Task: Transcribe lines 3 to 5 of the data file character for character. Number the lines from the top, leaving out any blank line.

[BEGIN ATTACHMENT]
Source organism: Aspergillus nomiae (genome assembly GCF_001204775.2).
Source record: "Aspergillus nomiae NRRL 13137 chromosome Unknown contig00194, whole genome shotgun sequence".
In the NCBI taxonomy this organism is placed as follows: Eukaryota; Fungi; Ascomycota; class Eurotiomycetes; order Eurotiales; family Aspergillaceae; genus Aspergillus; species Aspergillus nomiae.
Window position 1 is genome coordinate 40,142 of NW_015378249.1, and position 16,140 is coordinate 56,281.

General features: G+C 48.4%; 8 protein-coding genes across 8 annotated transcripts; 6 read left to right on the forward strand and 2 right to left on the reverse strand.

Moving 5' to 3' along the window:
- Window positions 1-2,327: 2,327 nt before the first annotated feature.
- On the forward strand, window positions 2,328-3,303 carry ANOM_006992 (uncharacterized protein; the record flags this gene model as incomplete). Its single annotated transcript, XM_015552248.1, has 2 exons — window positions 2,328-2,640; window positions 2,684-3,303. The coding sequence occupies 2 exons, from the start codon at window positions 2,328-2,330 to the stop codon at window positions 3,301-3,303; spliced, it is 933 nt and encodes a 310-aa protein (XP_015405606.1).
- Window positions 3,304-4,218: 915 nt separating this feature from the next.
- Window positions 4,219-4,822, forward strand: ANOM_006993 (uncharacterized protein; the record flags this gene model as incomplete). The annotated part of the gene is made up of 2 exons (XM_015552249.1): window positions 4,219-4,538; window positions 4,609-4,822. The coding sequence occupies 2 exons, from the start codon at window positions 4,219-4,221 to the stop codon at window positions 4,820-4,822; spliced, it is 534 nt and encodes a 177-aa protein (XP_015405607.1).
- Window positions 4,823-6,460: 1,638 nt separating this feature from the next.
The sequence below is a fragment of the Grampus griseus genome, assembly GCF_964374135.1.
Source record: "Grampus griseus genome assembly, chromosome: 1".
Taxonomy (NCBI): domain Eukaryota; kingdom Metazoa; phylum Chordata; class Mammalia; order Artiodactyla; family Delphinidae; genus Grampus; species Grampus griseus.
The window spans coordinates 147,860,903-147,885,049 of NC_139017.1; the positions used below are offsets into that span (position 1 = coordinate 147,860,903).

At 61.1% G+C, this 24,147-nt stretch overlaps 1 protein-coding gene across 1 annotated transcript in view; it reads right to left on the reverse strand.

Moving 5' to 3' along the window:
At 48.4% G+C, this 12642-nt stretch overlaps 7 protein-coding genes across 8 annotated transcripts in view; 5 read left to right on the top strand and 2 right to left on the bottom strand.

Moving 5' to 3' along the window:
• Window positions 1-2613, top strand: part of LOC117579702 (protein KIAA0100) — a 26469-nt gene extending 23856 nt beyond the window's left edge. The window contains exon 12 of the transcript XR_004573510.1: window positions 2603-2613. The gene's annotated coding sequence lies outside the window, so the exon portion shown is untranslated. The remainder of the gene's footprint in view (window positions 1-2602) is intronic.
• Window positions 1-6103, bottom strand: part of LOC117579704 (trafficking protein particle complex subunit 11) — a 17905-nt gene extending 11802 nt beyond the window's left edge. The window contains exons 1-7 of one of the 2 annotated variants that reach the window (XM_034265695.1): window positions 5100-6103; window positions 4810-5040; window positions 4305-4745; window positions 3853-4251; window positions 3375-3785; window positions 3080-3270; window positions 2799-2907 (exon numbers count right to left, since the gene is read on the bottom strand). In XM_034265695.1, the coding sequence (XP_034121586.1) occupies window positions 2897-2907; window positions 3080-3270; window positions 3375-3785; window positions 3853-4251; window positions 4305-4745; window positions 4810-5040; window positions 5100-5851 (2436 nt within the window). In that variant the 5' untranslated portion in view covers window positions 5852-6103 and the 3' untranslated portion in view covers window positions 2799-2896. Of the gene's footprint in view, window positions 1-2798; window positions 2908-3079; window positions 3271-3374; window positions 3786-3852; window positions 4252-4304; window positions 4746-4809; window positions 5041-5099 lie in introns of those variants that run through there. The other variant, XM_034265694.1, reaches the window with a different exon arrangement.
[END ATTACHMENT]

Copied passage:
In the NCBI taxonomy this organism is placed as follows: Eukaryota; Fungi; Ascomycota; class Eurotiomycetes; order Eurotiales; family Aspergillaceae; genus Aspergillus; species Aspergillus nomiae.
Window position 1 is genome coordinate 40,142 of NW_015378249.1, and position 16,140 is coordinate 56,281.

General features: G+C 48.4%; 8 protein-coding genes across 8 annotated transcripts; 6 read left to right on the forward strand and 2 right to left on the reverse strand.